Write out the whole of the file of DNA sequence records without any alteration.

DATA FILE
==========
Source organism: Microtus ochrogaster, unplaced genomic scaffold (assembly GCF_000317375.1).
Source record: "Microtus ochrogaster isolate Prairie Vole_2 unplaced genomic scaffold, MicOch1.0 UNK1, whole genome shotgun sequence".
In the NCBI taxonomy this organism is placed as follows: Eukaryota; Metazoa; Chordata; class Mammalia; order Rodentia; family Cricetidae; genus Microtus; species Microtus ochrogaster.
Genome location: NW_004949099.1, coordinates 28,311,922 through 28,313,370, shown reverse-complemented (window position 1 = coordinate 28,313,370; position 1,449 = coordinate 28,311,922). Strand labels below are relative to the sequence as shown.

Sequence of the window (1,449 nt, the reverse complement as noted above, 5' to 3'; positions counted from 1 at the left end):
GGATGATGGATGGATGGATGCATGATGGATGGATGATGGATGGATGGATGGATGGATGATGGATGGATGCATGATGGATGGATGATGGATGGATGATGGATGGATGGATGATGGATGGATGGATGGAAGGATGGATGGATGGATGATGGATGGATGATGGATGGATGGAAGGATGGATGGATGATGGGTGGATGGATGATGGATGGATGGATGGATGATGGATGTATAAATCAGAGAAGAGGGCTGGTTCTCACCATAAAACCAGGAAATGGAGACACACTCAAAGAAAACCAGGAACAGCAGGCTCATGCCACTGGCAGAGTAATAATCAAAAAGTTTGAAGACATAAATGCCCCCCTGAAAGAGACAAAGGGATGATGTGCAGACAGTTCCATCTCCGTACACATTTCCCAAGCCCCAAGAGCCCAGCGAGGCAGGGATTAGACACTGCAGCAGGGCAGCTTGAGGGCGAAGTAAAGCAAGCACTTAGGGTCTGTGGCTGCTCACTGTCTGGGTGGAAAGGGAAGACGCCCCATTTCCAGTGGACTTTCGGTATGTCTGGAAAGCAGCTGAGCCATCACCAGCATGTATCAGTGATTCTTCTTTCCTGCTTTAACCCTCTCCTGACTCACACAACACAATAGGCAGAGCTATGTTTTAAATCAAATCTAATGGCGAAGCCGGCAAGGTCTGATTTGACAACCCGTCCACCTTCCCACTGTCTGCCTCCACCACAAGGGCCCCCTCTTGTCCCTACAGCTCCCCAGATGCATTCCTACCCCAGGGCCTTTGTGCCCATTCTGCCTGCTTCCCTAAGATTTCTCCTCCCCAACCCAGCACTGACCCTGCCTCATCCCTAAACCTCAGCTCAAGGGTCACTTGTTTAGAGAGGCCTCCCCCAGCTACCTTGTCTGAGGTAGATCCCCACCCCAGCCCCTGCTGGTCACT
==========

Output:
Source organism: Microtus ochrogaster, unplaced genomic scaffold (assembly GCF_000317375.1).
Source record: "Microtus ochrogaster isolate Prairie Vole_2 unplaced genomic scaffold, MicOch1.0 UNK1, whole genome shotgun sequence".
In the NCBI taxonomy this organism is placed as follows: Eukaryota; Metazoa; Chordata; class Mammalia; order Rodentia; family Cricetidae; genus Microtus; species Microtus ochrogaster.
Genome location: NW_004949099.1, coordinates 28,311,922 through 28,313,370, shown reverse-complemented (window position 1 = coordinate 28,313,370; position 1,449 = coordinate 28,311,922). Strand labels below are relative to the sequence as shown.

Sequence of the window (1,449 nt, the reverse complement as noted above, 5' to 3'; positions counted from 1 at the left end):
GGATGATGGATGGATGGATGCATGATGGATGGATGATGGATGGATGGATGGATGGATGATGGATGGATGCATGATGGATGGATGATGGATGGATGATGGATGGATGGATGATGGATGGATGGATGGAAGGATGGATGGATGGATGATGGATGGATGATGGATGGATGGAAGGATGGATGGATGATGGGTGGATGGATGATGGATGGATGGATGGATGATGGATGTATAAATCAGAGAAGAGGGCTGGTTCTCACCATAAAACCAGGAAATGGAGACACACTCAAAGAAAACCAGGAACAGCAGGCTCATGCCACTGGCAGAGTAATAATCAAAAAGTTTGAAGACATAAATGCCCCCCTGAAAGAGACAAAGGGATGATGTGCAGACAGTTCCATCTCCGTACACATTTCCCAAGCCCCAAGAGCCCAGCGAGGCAGGGATTAGACACTGCAGCAGGGCAGCTTGAGGGCGAAGTAAAGCAAGCACTTAGGGTCTGTGGCTGCTCACTGTCTGGGTGGAAAGGGAAGACGCCCCATTTCCAGTGGACTTTCGGTATGTCTGGAAAGCAGCTGAGCCATCACCAGCATGTATCAGTGATTCTTCTTTCCTGCTTTAACCCTCTCCTGACTCACACAACACAATAGGCAGAGCTATGTTTTAAATCAAATCTAATGGCGAAGCCGGCAAGGTCTGATTTGACAACCCGTCCACCTTCCCACTGTCTGCCTCCACCACAAGGGCCCCCTCTTGTCCCTACAGCTCCCCAGATGCATTCCTACCCCAGGGCCTTTGTGCCCATTCTGCCTGCTTCCCTAAGATTTCTCCTCCCCAACCCAGCACTGACCCTGCCTCATCCCTAAACCTCAGCTCAAGGGTCACTTGTTTAGAGAGGCCTCCCCCAGCTACCTTGTCTGAGGTAGATCCCCACCCCAGCCCCTGCTGGTCACT